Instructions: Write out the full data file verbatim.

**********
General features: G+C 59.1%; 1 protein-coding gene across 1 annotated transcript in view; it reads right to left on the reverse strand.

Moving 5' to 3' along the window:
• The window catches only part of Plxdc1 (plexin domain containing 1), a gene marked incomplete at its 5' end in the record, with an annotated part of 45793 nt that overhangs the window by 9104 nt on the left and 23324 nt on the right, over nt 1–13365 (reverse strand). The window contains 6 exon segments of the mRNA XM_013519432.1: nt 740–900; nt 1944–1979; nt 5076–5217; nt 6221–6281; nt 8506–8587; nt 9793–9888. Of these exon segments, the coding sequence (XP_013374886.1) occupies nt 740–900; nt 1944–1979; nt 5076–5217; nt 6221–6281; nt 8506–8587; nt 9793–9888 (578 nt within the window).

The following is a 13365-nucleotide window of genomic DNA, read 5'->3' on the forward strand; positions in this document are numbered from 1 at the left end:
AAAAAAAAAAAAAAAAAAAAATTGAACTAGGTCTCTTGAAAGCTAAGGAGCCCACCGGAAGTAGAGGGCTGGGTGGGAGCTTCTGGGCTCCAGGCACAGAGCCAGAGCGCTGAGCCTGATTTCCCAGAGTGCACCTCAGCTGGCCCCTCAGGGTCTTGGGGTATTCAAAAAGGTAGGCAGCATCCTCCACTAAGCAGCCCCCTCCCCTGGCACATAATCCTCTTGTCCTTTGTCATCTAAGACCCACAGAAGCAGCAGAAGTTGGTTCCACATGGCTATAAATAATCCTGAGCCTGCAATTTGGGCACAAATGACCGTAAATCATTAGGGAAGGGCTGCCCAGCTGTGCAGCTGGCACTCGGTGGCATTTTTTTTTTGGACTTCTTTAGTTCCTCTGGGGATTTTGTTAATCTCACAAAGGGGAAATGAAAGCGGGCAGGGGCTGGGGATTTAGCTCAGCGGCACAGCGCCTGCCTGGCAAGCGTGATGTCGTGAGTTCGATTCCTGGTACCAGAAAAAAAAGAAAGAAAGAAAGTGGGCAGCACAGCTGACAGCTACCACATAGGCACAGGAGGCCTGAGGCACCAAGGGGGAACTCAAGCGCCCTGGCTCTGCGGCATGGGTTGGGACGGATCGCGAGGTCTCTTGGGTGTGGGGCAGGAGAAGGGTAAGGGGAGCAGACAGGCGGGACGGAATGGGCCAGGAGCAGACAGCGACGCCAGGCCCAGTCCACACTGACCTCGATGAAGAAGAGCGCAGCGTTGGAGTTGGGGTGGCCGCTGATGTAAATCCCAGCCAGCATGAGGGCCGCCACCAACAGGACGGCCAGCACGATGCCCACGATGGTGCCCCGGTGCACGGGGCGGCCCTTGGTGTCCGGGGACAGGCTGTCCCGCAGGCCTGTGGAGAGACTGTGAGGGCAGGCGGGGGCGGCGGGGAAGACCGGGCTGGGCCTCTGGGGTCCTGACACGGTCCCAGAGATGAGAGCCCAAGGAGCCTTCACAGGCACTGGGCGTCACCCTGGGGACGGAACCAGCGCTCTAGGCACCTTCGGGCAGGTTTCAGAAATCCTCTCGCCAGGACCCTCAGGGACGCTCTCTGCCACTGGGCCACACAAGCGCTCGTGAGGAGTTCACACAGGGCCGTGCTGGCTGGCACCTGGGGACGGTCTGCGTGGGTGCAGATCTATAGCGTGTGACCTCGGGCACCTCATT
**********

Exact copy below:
General features: G+C 59.1%; 1 protein-coding gene across 1 annotated transcript in view; it reads right to left on the reverse strand.

Moving 5' to 3' along the window:
• The window catches only part of Plxdc1 (plexin domain containing 1), a gene marked incomplete at its 5' end in the record, with an annotated part of 45793 nt that overhangs the window by 9104 nt on the left and 23324 nt on the right, over nt 1–13365 (reverse strand). The window contains 6 exon segments of the mRNA XM_013519432.1: nt 740–900; nt 1944–1979; nt 5076–5217; nt 6221–6281; nt 8506–8587; nt 9793–9888. Of these exon segments, the coding sequence (XP_013374886.1) occupies nt 740–900; nt 1944–1979; nt 5076–5217; nt 6221–6281; nt 8506–8587; nt 9793–9888 (578 nt within the window).

The following is a 13365-nucleotide window of genomic DNA, read 5'->3' on the forward strand; positions in this document are numbered from 1 at the left end:
AAAAAAAAAAAAAAAAAAAAATTGAACTAGGTCTCTTGAAAGCTAAGGAGCCCACCGGAAGTAGAGGGCTGGGTGGGAGCTTCTGGGCTCCAGGCACAGAGCCAGAGCGCTGAGCCTGATTTCCCAGAGTGCACCTCAGCTGGCCCCTCAGGGTCTTGGGGTATTCAAAAAGGTAGGCAGCATCCTCCACTAAGCAGCCCCCTCCCCTGGCACATAATCCTCTTGTCCTTTGTCATCTAAGACCCACAGAAGCAGCAGAAGTTGGTTCCACATGGCTATAAATAATCCTGAGCCTGCAATTTGGGCACAAATGACCGTAAATCATTAGGGAAGGGCTGCCCAGCTGTGCAGCTGGCACTCGGTGGCATTTTTTTTTTGGACTTCTTTAGTTCCTCTGGGGATTTTGTTAATCTCACAAAGGGGAAATGAAAGCGGGCAGGGGCTGGGGATTTAGCTCAGCGGCACAGCGCCTGCCTGGCAAGCGTGATGTCGTGAGTTCGATTCCTGGTACCAGAAAAAAAAGAAAGAAAGAAAGTGGGCAGCACAGCTGACAGCTACCACATAGGCACAGGAGGCCTGAGGCACCAAGGGGGAACTCAAGCGCCCTGGCTCTGCGGCATGGGTTGGGACGGATCGCGAGGTCTCTTGGGTGTGGGGCAGGAGAAGGGTAAGGGGAGCAGACAGGCGGGACGGAATGGGCCAGGAGCAGACAGCGACGCCAGGCCCAGTCCACACTGACCTCGATGAAGAAGAGCGCAGCGTTGGAGTTGGGGTGGCCGCTGATGTAAATCCCAGCCAGCATGAGGGCCGCCACCAACAGGACGGCCAGCACGATGCCCACGATGGTGCCCCGGTGCACGGGGCGGCCCTTGGTGTCCGGGGACAGGCTGTCCCGCAGGCCTGTGGAGAGACTGTGAGGGCAGGCGGGGGCGGCGGGGAAGACCGGGCTGGGCCTCTGGGGTCCTGACACGGTCCCAGAGATGAGAGCCCAAGGAGCCTTCACAGGCACTGGGCGTCACCCTGGGGACGGAACCAGCGCTCTAGGCACCTTCGGGCAGGTTTCAGAAATCCTCTCGCCAGGACCCTCAGGGACGCTCTCTGCCACTGGGCCACACAAGCGCTCGTGAGGAGTTCACACAGGGCCGTGCTGGCTGGCACCTGGGGACGGTCTGCGTGGGTGCAGATCTATAGCGTGTGACCTCGGGCACCTCATT